Your Seedlings Have Sprouted, Now What?
The gardening season is fast approaching! Whether you’re growing seedlings as a hobby or for emergency preparedness, it is vital to have knowledge of how to care for plants.
The process requires patience and proper seedling care from germination to surviving the garden transition. You might feel intimidated not knowing where to start or how to proceed, but with this guide, you can grow the healthiest plants that will bring joy to your garden and the whole family.
First, you need gardening supplies and quality heirloom seeds. Having a seed starter tray or indoor planters is a must. This will make it convenient to control several factors that affect the growth of your seeds, such as moisture, soil, fertility, and heat. Other supplies you should consider are watering cans, growing lights, and plant labels.
Tips For Healthy Seedlings
- Make sure seedlings and sprouts have enough space for air to move around them
- The soil mix should be sterilized
- Maintain neutral soil conditions
- Monitor the soil and air temperature rules
- Observe the irrigation system and the air humidity
- In order to grow quality seedlings, you need extra light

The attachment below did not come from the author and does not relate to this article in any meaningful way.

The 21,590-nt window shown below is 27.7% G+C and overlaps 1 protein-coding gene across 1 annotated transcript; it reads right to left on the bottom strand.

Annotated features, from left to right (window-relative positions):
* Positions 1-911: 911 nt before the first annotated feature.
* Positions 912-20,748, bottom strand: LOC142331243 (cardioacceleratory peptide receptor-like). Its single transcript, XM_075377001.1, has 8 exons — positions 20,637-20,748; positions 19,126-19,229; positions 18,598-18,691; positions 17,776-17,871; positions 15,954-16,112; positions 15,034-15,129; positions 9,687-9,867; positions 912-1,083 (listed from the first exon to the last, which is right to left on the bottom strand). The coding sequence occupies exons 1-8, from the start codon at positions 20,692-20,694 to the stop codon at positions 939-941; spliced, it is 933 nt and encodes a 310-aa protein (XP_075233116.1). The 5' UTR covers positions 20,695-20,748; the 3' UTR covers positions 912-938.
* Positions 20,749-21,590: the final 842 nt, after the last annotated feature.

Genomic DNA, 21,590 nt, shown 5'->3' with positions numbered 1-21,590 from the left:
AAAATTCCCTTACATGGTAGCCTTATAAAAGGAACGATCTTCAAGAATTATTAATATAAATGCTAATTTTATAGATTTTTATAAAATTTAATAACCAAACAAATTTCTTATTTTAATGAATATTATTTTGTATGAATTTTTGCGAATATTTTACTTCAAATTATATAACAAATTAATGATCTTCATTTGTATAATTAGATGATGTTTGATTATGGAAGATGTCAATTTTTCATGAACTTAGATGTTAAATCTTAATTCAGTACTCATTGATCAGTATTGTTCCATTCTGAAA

Do not over-fertilize the seedlings
Transplanting Seedlings To A Garden: When To Move and How
Before moving your seedlings outside, there is a crucial step you should never skip. First, prepare your seedlings. Do this by letting them harden off. Transplanting the seedlings straight outside will not help them thrive healthily in your garden.
The hardening process will prepare them for the change in environmental conditions, increasing their chances of survival. If you skip this, you will get seedlings with weak stems and tender leaves that are easily crushed by rain and wind. To determine whether your seedling is ready for transplanting, check how much it has grown. It should be twice the height of the tray and have three to four true leaves.
After the necessary preparation, it is time to answer the “When” question. For lettuce and other greens, the light frost of the early spring is gentle enough to get them out in the garden. Do it in the morning or when it's cloudy, so they are protected from direct sunlight. Tomatoes, cucumbers, and peppers can wait until you feel at ease in the garden wearing short sleeves.
Now, for the “How?” Here’s a simple step-by-step guide:
- Check the soil's moisture
- Level the surface with a rake
- Dig an ideal-sized planting hole
- Carefully remove the seedling from the pot
- Position the seedling in the hole and fill the hole with soil to the level of the seedling’s soil (exception: tomato plants can be buried deeper)
- Tap down and soak the soil
Protect your plants based on the weather forecast. If your area has a dry climate, add mulch around the roots to lessen moisture loss. Continue caring for your plants and you will reap the fruit of your labor in no time. Happy planting!